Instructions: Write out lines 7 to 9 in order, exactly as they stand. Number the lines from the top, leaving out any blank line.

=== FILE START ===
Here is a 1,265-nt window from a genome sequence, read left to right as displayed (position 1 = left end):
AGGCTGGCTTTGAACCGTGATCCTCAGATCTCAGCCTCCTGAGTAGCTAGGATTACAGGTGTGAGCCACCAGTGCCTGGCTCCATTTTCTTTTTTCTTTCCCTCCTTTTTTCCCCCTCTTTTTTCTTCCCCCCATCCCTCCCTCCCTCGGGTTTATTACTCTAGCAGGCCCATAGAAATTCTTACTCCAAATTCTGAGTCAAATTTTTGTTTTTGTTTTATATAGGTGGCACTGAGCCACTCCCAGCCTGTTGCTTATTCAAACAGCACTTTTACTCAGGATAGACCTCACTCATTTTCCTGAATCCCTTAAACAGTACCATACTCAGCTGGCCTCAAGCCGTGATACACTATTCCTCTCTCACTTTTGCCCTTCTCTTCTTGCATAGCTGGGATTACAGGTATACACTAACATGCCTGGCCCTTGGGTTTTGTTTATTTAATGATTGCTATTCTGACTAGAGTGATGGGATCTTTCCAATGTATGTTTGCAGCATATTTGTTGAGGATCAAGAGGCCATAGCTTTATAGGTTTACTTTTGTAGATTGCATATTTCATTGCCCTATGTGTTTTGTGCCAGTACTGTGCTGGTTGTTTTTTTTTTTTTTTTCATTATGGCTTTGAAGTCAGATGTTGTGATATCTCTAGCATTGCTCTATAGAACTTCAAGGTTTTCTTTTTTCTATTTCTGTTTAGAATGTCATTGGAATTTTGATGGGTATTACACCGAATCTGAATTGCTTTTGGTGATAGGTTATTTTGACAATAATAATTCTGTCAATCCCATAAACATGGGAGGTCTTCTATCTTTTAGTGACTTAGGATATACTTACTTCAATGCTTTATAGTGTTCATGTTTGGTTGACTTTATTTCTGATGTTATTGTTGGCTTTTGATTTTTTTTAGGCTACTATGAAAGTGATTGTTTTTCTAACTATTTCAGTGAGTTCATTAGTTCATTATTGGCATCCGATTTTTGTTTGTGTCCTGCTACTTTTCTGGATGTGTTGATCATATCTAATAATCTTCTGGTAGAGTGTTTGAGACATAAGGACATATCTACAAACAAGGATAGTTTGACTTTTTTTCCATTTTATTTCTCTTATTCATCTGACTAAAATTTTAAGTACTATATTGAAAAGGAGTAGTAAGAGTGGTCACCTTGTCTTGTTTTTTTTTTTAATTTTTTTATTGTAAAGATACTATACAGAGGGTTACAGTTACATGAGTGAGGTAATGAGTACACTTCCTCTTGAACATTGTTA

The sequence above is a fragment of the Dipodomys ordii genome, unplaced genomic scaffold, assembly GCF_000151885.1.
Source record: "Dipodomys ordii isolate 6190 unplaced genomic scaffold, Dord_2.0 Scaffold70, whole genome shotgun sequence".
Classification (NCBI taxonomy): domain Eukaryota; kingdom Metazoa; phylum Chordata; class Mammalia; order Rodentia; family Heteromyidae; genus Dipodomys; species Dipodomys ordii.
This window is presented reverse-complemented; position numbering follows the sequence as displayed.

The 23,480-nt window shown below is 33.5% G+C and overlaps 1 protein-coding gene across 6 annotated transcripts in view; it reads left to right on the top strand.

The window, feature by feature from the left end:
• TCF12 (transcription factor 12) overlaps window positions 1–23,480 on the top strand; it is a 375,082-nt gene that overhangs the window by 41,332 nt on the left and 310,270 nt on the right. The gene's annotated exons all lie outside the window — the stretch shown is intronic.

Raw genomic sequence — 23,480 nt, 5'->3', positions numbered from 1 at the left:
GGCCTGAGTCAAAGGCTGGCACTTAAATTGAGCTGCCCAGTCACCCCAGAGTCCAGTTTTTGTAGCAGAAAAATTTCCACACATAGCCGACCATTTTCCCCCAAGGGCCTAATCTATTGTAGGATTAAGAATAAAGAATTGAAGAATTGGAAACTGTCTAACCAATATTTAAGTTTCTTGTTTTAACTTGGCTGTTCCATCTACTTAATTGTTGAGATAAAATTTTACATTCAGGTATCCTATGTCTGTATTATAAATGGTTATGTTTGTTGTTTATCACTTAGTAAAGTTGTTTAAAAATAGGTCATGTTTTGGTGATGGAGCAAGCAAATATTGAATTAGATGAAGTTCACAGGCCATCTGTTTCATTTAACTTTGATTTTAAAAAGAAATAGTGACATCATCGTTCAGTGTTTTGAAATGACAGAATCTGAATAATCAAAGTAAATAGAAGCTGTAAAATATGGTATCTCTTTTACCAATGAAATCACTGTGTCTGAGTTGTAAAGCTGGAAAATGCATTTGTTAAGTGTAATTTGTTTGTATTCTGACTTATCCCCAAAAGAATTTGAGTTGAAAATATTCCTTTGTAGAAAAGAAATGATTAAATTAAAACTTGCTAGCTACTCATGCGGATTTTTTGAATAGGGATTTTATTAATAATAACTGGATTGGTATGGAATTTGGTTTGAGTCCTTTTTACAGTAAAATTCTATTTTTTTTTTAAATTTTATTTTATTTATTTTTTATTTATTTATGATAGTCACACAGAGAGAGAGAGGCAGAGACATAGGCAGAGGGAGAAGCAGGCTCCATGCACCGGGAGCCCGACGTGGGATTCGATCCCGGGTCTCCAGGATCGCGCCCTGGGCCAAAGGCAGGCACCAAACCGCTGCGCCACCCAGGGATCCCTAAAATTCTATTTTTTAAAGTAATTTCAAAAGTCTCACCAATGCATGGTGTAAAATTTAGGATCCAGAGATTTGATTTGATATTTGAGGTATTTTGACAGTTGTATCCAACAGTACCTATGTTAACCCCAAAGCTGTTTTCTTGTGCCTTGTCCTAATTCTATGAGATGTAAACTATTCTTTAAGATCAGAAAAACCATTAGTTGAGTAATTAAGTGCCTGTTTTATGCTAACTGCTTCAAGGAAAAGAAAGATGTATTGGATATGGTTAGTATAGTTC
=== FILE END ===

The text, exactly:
The 23,480-nt window shown below is 33.5% G+C and overlaps 1 protein-coding gene across 6 annotated transcripts in view; it reads left to right on the top strand.

The window, feature by feature from the left end:
• TCF12 (transcription factor 12) overlaps window positions 1–23,480 on the top strand; it is a 375,082-nt gene that overhangs the window by 41,332 nt on the left and 310,270 nt on the right. The gene's annotated exons all lie outside the window — the stretch shown is intronic.